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dc.contributor.authorBavota, G
dc.contributor.authorQusef, A
dc.contributor.authorOliveto, R
dc.contributor.authorBinkley, D
dc.contributor.authorDe Lucia, A
dc.date.accessioned2015-06-11T14:49:50Z
dc.date.available2015-06-11T14:49:50Z
dc.date.issued2014
dc.identifier.issn1382-3256
dc.identifier.urihttp://dx.doi.org/10.1007/s10664-014-9313-0
dc.identifier.urihttp://hdl.handle.net/10863/508
dc.description.abstractBad code smells have been defined as indicators of potential problems in source code. Techniques to identify and mitigate bad code smells have been proposed and studied. Recently bad test code smells (test smells for short) have been put forward as a kind of bad code smell specific to tests such a unit tests. What has been missing is empirical investigation into the prevalence and impact of bad test code smells. Two studies aimed at providing this missing empirical data are presented. The first study finds that there is a high diffusion of test smells in both open source and industrial software systems with 86 % of JUnit tests exhibiting at least one test smell and six tests having six distinct test smells. The second study provides evidence that test smells have a strong negative impact on program comprehension and maintenance. Highlights from this second study include the finding that comprehension is 30 % better in the absence of test smells.en_US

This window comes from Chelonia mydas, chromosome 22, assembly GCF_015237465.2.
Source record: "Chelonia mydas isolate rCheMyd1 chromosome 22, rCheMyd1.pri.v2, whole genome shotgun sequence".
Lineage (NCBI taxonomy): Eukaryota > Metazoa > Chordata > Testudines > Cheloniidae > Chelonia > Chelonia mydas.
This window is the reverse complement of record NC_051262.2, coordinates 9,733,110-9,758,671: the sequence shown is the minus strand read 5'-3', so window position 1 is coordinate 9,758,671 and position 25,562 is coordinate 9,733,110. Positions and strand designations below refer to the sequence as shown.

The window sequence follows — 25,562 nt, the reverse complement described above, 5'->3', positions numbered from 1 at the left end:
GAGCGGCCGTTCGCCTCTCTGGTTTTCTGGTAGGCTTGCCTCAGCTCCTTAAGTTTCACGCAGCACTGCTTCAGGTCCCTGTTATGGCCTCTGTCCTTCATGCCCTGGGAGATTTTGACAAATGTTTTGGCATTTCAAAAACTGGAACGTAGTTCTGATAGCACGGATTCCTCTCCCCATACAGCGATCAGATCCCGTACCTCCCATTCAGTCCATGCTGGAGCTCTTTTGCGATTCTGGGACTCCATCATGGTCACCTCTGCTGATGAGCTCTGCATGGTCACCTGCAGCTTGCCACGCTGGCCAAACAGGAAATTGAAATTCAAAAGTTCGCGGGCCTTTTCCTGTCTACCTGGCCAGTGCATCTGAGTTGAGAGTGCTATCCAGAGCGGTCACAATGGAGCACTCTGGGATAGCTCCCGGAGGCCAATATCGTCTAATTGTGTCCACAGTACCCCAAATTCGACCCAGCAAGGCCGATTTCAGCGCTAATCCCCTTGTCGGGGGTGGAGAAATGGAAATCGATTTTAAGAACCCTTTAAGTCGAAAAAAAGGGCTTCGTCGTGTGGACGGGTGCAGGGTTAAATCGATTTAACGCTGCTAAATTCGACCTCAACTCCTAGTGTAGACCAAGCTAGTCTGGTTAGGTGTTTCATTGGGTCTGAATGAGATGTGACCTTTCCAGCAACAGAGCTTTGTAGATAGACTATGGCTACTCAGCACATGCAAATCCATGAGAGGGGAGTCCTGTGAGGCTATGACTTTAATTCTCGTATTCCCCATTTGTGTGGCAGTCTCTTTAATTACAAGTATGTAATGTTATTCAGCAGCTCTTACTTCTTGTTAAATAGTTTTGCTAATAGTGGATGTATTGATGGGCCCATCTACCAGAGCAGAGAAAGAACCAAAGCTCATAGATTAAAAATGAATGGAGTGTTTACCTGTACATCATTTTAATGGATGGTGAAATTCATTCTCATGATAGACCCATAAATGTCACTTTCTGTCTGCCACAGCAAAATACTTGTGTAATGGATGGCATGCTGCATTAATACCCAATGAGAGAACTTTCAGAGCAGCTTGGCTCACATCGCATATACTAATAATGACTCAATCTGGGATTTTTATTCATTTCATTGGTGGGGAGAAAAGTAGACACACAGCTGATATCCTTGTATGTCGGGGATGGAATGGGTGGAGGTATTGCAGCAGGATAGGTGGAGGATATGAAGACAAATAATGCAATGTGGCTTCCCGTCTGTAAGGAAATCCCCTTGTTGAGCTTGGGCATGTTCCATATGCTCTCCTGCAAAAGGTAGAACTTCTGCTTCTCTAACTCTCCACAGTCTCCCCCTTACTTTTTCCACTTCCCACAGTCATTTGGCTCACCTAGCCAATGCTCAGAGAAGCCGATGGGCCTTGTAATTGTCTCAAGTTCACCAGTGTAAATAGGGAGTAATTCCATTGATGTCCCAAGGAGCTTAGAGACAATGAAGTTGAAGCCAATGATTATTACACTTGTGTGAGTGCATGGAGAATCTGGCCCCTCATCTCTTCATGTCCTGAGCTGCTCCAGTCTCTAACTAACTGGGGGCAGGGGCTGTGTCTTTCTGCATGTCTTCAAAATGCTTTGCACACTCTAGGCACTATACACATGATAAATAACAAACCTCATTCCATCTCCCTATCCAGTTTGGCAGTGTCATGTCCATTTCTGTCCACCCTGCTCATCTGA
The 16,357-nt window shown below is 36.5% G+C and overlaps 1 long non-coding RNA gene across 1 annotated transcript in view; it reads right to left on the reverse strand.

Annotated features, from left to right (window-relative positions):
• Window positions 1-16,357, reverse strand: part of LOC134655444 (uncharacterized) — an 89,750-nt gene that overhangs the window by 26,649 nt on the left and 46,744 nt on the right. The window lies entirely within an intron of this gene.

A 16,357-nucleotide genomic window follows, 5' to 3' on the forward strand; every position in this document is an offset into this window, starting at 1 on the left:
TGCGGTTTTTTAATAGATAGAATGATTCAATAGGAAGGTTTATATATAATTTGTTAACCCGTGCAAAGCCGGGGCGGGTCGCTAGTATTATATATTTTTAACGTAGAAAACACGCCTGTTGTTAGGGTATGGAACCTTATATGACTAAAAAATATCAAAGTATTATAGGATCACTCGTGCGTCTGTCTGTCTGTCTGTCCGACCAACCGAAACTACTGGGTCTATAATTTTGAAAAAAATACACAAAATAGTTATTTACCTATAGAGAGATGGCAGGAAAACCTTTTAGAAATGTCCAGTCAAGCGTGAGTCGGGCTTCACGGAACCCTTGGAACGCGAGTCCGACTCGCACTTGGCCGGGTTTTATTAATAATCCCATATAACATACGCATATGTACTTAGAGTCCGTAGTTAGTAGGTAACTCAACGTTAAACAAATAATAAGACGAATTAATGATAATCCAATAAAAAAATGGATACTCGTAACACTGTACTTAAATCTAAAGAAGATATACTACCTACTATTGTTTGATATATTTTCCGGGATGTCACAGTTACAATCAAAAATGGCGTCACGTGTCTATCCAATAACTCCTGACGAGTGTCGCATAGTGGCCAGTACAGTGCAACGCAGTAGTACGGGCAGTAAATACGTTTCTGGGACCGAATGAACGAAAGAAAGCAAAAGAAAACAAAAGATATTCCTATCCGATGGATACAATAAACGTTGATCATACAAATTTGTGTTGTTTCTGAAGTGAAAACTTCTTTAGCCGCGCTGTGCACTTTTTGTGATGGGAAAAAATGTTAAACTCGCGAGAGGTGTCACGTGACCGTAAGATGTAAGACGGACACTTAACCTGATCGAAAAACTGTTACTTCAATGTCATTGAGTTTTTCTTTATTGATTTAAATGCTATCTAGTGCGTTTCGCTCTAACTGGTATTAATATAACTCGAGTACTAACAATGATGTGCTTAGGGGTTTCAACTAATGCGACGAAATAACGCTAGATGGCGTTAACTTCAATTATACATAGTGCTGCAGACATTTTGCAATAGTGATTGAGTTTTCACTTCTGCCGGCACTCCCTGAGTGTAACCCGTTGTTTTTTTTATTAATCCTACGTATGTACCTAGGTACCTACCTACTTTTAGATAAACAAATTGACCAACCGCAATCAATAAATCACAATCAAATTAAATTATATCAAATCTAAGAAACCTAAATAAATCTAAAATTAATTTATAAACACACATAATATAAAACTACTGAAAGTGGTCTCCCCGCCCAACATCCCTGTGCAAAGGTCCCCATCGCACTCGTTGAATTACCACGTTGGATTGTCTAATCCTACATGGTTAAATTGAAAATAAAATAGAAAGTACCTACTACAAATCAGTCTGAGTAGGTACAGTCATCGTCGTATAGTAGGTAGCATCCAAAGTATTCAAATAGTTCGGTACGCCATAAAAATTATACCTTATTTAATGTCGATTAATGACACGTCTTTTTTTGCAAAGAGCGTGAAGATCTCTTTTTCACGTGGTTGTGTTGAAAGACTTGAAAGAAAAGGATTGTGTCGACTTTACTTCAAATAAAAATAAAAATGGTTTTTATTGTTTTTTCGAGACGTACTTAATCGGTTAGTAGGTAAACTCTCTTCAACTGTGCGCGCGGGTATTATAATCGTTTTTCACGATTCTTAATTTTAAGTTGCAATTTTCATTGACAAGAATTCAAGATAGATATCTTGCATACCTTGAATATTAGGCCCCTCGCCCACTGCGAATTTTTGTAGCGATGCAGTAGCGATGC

dc.publisherSpringer Verlag (Germany)en_US
dc.titleAre Test Smells Really Harmful? An Empirical Studyen_US
dc.typeArticleen_US
dc.date.updated2015-03-30T12:27:58Z
dc.language.isiEN-GB
dc.journal.titleEmpirical Software Engineering
dc.description.fulltextnoneen_US


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